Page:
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The festival of Shavuot (“Weeks” or “Pentecost”) is also known in our tradition as z’man matan toratenu—“The Time of the Giving of Our Torah.” While the holiday’s origins lie in an agricultural harvest celebration, in our time it has become primarily a commemoration and reenactment of the revelation of the Torah at Mount Sinai to Moses and the Israelites. “Torah” has multiple meanings within Jewish tradition. It refers to the content of the first five books of the Bible (Humash). It refers to the scroll upon which the five books are written and used in Jewish liturgy and ritual. But Torah is also an expansive term, referring to the chain of interpretation of Jewish texts, to the entire unfolding body of Jewish tradition, and to the commitment to Torah as a basis of living one’s life in a way that manifests holiness. To accept the Torah today means associating with the Jewish people, agreeing to engage seriously with Jewish tradition, and working toward reinvigorating Jewish life and practice.1

  • 1. Adapted from A Guide to Jewish Practice, Volume 2—Shabbat and Holidays

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The Reconstructionist movement’s Shavuot All Night Learning is a Tikkun Leyl Shavuot (an all-night study of Torah in its broadest sense.) It will bring together teachers, performers, learners, students, creatives and seekers across the globe into each other’s homes to celebrate the holiday.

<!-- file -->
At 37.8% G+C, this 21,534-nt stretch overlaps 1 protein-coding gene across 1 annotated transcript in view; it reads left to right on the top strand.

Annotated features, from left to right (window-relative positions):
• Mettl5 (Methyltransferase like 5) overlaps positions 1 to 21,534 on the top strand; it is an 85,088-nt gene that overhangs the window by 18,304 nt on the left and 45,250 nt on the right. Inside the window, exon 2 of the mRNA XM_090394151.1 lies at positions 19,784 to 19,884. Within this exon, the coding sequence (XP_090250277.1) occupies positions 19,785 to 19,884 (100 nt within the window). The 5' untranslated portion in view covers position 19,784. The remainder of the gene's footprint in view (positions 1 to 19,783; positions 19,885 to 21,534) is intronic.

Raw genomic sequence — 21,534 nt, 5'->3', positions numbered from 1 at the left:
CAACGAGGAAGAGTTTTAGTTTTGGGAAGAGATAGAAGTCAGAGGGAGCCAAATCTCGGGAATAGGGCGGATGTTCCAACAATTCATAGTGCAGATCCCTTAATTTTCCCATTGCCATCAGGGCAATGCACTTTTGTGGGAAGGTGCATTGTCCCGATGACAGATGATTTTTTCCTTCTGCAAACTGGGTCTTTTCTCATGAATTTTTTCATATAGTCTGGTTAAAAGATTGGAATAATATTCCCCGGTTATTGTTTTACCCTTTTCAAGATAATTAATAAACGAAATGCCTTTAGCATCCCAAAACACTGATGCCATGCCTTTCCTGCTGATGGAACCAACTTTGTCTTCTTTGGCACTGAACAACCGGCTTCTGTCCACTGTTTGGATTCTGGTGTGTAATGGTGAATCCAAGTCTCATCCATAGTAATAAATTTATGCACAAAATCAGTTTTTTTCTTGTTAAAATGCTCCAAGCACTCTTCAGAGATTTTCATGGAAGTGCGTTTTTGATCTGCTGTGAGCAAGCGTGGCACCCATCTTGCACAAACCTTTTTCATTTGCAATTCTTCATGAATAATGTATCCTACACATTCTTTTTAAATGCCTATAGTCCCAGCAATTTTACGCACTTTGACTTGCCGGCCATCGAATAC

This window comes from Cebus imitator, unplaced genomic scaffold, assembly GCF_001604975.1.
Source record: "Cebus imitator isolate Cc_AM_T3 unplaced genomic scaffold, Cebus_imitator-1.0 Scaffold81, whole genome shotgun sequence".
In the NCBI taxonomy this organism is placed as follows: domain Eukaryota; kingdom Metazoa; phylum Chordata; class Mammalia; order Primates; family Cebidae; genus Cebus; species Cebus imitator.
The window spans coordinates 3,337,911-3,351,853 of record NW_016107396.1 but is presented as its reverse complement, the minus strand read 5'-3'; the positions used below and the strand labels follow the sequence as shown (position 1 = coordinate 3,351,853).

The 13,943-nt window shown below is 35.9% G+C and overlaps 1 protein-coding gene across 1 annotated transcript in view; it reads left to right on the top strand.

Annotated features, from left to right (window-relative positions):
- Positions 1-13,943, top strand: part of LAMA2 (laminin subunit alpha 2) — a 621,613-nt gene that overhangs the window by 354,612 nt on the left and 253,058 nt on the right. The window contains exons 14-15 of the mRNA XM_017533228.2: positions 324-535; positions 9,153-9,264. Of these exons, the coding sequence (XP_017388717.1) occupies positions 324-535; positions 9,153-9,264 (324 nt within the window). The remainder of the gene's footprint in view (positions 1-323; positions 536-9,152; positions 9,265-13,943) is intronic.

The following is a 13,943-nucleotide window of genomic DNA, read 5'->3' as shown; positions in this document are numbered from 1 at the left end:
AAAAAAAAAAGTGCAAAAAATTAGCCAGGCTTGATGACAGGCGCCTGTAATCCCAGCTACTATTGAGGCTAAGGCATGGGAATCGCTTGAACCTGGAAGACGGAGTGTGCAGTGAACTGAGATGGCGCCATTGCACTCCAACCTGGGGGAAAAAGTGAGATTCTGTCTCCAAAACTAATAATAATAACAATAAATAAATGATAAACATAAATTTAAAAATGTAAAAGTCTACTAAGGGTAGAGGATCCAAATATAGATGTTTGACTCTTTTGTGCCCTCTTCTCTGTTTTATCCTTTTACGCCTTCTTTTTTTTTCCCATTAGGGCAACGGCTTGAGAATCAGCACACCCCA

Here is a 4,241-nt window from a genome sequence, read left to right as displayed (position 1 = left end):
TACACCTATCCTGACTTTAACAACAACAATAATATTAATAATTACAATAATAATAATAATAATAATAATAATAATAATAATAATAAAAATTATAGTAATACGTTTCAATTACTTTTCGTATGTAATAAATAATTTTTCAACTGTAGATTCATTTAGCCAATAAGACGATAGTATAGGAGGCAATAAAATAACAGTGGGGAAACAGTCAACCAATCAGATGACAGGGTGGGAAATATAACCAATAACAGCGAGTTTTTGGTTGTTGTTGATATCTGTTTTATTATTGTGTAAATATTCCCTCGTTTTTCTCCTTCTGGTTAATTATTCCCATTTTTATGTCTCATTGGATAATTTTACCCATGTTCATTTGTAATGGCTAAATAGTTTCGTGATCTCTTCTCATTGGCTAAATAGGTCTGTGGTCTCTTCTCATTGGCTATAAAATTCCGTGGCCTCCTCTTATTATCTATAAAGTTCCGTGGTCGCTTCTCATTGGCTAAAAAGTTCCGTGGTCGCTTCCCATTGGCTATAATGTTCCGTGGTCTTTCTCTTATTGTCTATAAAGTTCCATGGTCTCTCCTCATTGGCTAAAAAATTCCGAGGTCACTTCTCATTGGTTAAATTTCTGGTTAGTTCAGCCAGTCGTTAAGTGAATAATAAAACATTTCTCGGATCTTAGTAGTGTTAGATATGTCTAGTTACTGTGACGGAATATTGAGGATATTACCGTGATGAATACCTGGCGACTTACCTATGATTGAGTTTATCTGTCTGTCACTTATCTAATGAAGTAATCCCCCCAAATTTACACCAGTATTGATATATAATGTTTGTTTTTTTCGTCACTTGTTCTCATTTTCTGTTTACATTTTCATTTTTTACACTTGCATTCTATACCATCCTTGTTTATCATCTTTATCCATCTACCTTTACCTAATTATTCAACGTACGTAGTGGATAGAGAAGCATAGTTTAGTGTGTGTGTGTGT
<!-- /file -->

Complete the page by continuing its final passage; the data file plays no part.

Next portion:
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On the brink of Shavuot, Rabbi Vivie Mayer shares insights into the concept of multiple intelligences as it applies to receiving Torah.

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Exodus 19:1-20:23

Rabbi David Gedzelman explores the Book of Ruth with an eye toward structures of covenantal openness, societal protection and compassion towards the other.

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Jennifer Janes may live in the same city she had as a teen, but she’s traveled a long road to find her spiritual home in Reconstructionist Judaism and Congregation Beth Am in San Antonio, Texas.

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The story of Ruth, read on Shavuot, provides a powerful model for welcoming newcomers to the Jewish people. 

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Reconstructionist Jews believe that the Jewish people created the Torah and the Torah, in turn, has created and recreated the Jewish people throughout history. Shavuot, the festival of giving and receiving the Torah, should be central to our communal life. 

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How are we to understand the traditional claim that the Torah is divinely revealed? And what exactly is the Torah that was revealed? Rabbi Jacob Staub examines Reconstructionist theology through the lens of the holiday of Shavuot. This article is excerpted from the Guide to Jewish Practice. 

When we speak of the "revelation" of Torah, what do we mean? Elsie Stern shared three perspectives from traditional Jewish texts, viewed with a Reconstructionist eye.

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